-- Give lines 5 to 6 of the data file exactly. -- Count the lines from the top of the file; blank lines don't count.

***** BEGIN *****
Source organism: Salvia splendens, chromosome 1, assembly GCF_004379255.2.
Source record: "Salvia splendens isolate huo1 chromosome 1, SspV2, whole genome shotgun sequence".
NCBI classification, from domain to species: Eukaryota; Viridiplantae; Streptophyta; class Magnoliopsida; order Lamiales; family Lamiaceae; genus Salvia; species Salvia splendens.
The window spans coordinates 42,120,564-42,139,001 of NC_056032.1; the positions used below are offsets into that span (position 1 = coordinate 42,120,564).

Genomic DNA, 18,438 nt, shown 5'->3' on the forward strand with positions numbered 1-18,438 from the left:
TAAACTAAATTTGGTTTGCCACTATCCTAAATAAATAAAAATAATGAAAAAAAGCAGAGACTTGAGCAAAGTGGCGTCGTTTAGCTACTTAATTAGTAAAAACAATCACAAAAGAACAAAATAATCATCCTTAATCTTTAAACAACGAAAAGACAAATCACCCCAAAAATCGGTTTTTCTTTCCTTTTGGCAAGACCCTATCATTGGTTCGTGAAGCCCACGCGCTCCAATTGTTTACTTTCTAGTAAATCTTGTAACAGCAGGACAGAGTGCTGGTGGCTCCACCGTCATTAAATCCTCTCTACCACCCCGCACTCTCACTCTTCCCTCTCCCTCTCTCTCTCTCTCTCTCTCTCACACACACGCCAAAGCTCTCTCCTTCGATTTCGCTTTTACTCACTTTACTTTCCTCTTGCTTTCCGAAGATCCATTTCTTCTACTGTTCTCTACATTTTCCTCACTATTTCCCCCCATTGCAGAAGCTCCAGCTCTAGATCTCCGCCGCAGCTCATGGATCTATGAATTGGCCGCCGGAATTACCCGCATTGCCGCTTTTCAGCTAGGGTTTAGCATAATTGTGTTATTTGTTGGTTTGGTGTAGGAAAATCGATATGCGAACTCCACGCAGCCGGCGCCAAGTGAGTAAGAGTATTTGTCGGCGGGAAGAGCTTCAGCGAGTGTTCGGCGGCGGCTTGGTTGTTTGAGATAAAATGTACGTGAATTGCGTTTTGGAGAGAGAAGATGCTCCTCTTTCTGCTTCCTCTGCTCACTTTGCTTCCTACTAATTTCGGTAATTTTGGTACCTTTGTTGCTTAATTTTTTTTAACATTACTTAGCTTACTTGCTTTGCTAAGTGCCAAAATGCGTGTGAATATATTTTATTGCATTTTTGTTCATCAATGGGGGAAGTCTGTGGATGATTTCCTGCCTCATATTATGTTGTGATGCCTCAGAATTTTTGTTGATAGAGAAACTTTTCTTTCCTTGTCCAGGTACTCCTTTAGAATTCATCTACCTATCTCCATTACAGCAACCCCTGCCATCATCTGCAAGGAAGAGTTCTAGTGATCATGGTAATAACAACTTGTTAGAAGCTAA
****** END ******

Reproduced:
Genomic DNA, 18,438 nt, shown 5'->3' on the forward strand with positions numbered 1-18,438 from the left:
TAAACTAAATTTGGTTTGCCACTATCCTAAATAAATAAAAATAATGAAAAAAAGCAGAGACTTGAGCAAAGTGGCGTCGTTTAGCTACTTAATTAGTAAAAACAATCACAAAAGAACAAAATAATCATCCTTAATCTTTAAACAACGAAAAGACAAATCACCCCAAAAATCGGTTTTTCTTTCCTTTTGGCAAGACCCTATCATTGGTTCGTGAAGCCCACGCGCTCCAATTGTTTACTTTCTAGTAAATCTTGTAACAGCAGGACAGAGTGCTGGTGGCTCCACCGTCATTAAATCCTCTCTACCACCCCGCACTCTCACTCTTCCCTCTCCCTCTCTCTCTCTCTCTCTCTCTCACACACACGCCAAAGCTCTCTCCTTCGATTTCGCTTTTACTCACTTTACTTTCCTCTTGCTTTCCGAAGATCCATTTCTTCTACTGTTCTCTACATTTTCCTCACTATTTCCCCCCATTGCAGAAGCTCCAGCTCTAGATCTCCGCCGCAGCTCATGGATCTATGAATTGGCCGCCGGAATTACCCGCATTGCCGCTTTTCAGCTAGGGTTTAGCATAATTGTGTTATTTGTTGGTTTGGTGTAGGAAAATCGATATGCGAACTCCACGCAGCCGGCGCCAAGTGAGTAAGAGTATTTGTCGGCGGGAAGAGCTTCAGCGAGTGTTCGGCGGCGGCTTGGTTGTTTGAGATAAAATGTACGTGAATTGCGTTTTGGAGAGAGAAGATGCTCCTCTTTCTGCTTCCTCTGCTCACTTTGCTTCCTACTAATTTCGGTAATTTTGGTACCTTTGTTGCTTAATTTTTTTTAACATTACTTAGCTTACTTGCTTTGCTAAGTGCCAAAATGCGTGTGAATATATTTTATTGCATTTTTGTTCATCAATGGGGGAAGTCTGTGGATGATTTCCTGCCTCATATTATGTTGTGATGCCTCAGAATTTTTGTTGATAGAGAAACTTTTCTTTCCTTGTCCAGGTACTCCTTTAGAATTCATCTACCTATCTCCATTACAGCAACCCCTGCCATCATCTGCAAGGAAGAGTTCTAGTGATCATGGTAATAACAACTTGTTAGAAGCTAA